Sadly, what it also did was reveal Guru’s limitations as an MC. Without Premier’s beats he suddenly came off lackluster, if not straight-up lazy—this is most egregiously apparent on “Le Bien, Le Mal” where the French MC Solaar’s hungry, yet effortless performance outshines his older colleague to the point where it’s almost embarrassing. To be fair, Guru’s approach to the album was simpler and more laid-back, both in terms of writing and flow. But at the same time this underscored his lack of natural talent in these areas and was a strong indicator that his triumphs as an MC had come through deep concentration and hard work as much as anything else—something that only makes his achievements more impressive.

Gradually, Jazzmatazz, as it went through its second and third outings, the bloated A New Reality (1995) and the polished Streetsoul (2000), saw an ambitious Guru failing to innovate as a vocalist, his very basic rhyme structures—additively and often incoherently building discrete lines into verses—coming off as increasingly anachronistic. He was still a great live performer, however, and his vocals on the fourth Gang Starr album, Hard to Earn (1994), can hardly be faulted. Here, he consolidated his position in hip hop with a number of signature songs—“DWYCK”, “Mostly tha Voice”—but at the same time did not bring much new to the table. The same cannot be said of Premier, whose sound was more resonant than ever, starting to coalesce into the unmistakable signature that would launch a thousand imitators.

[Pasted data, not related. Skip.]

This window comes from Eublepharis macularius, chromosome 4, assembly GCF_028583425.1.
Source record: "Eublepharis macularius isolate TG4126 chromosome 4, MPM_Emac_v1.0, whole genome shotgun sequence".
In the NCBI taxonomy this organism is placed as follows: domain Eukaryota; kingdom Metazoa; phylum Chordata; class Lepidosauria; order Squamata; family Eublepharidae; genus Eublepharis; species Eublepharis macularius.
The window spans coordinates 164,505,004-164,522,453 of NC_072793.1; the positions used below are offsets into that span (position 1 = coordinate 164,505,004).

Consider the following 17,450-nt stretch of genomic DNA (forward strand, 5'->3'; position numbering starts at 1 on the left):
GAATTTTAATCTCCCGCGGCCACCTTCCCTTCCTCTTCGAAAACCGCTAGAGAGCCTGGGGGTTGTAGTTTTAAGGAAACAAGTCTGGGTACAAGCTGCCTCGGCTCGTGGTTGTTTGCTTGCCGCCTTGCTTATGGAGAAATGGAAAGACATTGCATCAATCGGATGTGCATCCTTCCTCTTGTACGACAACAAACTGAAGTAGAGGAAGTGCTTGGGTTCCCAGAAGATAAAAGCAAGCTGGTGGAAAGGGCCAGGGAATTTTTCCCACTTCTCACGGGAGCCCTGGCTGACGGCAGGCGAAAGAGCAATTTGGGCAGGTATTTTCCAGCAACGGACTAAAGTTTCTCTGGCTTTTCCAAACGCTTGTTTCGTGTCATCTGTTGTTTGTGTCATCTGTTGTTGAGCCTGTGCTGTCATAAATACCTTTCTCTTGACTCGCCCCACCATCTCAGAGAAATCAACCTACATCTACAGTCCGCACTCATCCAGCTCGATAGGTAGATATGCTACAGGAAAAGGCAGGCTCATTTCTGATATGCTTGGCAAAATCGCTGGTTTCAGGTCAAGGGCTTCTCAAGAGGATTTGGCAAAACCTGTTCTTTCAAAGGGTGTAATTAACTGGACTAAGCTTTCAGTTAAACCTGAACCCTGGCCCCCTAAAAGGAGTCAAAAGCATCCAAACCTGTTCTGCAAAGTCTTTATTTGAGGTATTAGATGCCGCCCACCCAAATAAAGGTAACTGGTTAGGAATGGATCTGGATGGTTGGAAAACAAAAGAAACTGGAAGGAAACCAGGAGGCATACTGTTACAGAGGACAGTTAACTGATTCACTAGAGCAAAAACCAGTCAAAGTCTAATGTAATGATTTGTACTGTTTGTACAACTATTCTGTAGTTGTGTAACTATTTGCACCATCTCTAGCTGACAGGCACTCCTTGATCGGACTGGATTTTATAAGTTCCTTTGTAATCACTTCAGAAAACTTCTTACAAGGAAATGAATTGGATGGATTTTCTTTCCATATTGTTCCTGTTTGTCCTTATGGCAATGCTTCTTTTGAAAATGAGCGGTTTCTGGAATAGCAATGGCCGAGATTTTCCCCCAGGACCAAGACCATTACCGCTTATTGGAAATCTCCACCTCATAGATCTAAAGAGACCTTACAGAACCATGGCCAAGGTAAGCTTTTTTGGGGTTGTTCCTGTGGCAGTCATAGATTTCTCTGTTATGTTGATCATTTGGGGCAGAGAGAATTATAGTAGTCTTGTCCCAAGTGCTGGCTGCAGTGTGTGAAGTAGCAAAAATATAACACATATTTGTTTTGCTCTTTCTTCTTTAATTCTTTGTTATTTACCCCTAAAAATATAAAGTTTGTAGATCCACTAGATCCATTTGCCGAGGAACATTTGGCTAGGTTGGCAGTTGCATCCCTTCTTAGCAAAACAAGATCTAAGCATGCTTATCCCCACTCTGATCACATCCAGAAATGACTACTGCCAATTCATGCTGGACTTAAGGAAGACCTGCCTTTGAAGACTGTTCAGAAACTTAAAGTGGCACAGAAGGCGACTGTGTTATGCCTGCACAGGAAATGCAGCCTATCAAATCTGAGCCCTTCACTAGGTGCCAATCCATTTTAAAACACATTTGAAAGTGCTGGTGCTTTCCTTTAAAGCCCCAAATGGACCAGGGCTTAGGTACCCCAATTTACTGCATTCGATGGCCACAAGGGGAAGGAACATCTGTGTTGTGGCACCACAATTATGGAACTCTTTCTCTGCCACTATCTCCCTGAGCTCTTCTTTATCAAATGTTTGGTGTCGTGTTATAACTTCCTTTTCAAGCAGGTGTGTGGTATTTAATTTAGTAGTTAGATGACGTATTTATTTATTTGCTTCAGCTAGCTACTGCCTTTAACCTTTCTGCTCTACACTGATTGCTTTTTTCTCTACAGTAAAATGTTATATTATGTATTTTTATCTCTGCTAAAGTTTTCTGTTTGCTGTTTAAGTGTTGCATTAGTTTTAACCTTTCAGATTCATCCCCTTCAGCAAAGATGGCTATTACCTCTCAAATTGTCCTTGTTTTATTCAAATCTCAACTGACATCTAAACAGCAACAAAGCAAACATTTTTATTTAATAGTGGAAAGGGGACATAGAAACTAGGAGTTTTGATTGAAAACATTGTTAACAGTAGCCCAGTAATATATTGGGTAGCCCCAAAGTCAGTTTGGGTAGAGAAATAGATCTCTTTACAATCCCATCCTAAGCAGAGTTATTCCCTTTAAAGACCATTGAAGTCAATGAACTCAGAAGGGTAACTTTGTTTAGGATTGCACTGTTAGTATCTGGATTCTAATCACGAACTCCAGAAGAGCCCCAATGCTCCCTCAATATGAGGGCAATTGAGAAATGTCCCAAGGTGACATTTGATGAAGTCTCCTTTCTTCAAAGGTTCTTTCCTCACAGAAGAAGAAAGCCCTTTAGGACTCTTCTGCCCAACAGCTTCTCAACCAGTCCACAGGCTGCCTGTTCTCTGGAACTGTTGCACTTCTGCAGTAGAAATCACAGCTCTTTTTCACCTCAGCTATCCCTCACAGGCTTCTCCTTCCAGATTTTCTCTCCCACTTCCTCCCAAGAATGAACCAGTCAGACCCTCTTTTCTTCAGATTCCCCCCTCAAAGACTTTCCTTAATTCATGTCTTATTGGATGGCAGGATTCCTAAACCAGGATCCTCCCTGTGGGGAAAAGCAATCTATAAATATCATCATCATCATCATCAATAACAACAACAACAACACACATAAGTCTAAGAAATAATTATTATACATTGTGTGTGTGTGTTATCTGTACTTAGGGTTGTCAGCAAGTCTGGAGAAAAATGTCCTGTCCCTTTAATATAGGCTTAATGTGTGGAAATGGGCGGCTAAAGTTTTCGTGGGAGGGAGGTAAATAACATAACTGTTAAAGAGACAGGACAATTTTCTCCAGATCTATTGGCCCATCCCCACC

“Can we be the sole controllers of our fate?/ Now who’s gonna take the weight?”

“Who’s Gonna Take the Weight” (1991)

After this, several years went by, and it became apparent that Gang Starr was flailing. We have since learned that Guru had serious problems with alcohol, and that his arrest around this time on a gun charge, with its risk of an—eventually averted—five-year bid, worsened matters to the point where Premier briefly ended their collaboration. Thank God they nevertheless managed to put their heads together to create what is arguably their most refined and unquestionably their most mature album, Moment of Truth (1998).